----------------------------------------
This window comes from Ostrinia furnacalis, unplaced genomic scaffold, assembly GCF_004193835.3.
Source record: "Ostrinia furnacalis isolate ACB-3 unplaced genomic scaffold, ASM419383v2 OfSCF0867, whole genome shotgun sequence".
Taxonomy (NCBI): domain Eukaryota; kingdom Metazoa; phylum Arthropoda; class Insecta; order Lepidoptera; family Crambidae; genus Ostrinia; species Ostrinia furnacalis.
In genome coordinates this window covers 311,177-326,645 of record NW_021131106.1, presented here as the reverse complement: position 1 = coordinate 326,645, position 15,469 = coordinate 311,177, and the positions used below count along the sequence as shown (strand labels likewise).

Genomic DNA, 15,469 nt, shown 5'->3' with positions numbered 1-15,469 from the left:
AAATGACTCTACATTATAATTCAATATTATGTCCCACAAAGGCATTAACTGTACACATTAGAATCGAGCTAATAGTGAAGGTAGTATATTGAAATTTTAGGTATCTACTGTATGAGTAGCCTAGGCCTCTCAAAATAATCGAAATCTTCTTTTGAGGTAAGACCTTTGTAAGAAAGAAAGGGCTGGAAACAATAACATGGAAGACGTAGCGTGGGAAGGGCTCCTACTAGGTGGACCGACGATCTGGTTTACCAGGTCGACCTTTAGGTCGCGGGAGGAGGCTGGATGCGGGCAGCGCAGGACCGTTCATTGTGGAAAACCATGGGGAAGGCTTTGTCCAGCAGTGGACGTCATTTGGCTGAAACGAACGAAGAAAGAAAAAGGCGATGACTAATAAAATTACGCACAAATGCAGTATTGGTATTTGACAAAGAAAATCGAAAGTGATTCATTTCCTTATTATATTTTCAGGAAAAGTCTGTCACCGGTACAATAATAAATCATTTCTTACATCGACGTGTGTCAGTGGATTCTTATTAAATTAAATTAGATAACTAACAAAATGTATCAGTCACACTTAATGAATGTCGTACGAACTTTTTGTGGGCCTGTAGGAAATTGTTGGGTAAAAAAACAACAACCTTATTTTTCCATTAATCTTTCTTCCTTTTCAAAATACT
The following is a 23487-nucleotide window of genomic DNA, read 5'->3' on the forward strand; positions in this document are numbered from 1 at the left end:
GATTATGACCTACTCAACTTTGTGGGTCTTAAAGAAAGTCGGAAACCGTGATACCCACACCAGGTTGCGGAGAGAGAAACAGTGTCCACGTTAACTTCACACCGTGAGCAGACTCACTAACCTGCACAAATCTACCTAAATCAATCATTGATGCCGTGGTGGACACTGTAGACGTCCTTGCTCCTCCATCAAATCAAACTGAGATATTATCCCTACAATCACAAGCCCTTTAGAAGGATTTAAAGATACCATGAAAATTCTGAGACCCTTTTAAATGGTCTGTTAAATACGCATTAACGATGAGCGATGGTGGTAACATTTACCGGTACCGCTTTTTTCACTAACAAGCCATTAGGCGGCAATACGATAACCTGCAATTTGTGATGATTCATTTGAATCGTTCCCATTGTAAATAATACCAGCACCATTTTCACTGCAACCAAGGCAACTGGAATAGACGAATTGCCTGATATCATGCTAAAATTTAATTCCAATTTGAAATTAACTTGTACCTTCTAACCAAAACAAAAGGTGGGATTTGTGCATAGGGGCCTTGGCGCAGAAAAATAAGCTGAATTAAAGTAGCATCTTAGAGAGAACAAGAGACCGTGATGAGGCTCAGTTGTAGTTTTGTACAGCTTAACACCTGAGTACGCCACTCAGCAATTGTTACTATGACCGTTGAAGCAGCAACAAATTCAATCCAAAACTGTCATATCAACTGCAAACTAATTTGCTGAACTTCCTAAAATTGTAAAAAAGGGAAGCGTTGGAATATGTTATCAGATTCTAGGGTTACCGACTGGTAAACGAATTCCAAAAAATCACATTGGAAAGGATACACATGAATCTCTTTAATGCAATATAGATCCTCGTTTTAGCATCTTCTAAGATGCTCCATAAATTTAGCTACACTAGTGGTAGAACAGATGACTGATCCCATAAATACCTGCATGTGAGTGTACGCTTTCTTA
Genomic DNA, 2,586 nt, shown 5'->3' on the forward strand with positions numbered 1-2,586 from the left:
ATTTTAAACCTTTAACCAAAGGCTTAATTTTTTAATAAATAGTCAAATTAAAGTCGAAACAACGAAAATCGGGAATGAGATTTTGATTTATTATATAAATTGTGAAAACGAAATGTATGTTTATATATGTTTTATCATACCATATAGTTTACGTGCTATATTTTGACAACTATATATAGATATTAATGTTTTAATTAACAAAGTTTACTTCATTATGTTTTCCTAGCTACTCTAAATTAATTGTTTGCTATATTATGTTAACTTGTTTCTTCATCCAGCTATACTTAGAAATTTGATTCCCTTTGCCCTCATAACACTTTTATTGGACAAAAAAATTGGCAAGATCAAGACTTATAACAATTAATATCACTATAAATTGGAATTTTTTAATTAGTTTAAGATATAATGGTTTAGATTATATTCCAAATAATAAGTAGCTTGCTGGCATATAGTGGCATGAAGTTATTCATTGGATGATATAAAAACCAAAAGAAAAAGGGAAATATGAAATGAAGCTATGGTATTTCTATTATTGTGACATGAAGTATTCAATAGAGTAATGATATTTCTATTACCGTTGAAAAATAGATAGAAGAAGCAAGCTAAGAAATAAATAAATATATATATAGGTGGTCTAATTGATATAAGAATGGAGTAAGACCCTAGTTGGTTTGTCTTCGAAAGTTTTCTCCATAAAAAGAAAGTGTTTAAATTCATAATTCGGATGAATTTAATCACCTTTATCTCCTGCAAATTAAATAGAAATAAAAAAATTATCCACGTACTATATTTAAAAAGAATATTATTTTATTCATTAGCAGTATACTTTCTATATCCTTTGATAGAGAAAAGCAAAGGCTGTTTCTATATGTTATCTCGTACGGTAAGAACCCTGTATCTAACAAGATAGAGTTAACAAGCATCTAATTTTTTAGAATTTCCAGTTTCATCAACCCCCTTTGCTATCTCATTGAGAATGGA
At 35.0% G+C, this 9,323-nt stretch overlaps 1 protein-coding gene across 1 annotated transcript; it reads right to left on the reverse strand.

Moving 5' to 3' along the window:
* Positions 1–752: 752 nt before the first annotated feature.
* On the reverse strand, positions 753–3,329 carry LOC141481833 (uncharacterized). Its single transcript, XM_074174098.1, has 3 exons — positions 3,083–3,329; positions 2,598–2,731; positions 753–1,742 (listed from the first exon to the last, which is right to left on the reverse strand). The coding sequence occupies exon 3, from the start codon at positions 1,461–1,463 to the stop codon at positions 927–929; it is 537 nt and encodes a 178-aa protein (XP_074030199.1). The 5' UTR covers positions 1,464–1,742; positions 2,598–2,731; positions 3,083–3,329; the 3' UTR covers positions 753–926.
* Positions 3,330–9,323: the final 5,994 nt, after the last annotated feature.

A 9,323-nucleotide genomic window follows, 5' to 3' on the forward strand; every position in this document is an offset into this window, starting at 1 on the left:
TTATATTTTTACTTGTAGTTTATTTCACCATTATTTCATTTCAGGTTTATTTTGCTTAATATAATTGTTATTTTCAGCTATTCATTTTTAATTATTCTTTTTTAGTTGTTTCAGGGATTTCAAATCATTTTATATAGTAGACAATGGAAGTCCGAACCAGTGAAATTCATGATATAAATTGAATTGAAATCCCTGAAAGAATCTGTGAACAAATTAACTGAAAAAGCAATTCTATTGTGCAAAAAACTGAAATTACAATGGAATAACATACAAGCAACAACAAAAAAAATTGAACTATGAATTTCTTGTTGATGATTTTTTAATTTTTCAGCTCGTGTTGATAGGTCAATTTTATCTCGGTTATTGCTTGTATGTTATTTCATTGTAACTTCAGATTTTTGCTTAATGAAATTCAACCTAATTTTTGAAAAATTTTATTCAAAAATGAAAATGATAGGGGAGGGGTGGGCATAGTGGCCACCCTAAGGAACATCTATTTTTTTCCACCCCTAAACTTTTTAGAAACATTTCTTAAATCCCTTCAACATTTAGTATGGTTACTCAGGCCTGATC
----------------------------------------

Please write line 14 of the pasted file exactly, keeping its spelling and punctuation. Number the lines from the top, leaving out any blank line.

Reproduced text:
* On the reverse strand, positions 753–3,329 carry LOC141481833 (uncharacterized). Its single transcript, XM_074174098.1, has 3 exons — positions 3,083–3,329; positions 2,598–2,731; positions 753–1,742 (listed from the first exon to the last, which is right to left on the reverse strand). The coding sequence occupies exon 3, from the start codon at positions 1,461–1,463 to the stop codon at positions 927–929; it is 537 nt and encodes a 178-aa protein (XP_074030199.1). The 5' UTR covers positions 1,464–1,742; positions 2,598–2,731; positions 3,083–3,329; the 3' UTR covers positions 753–926.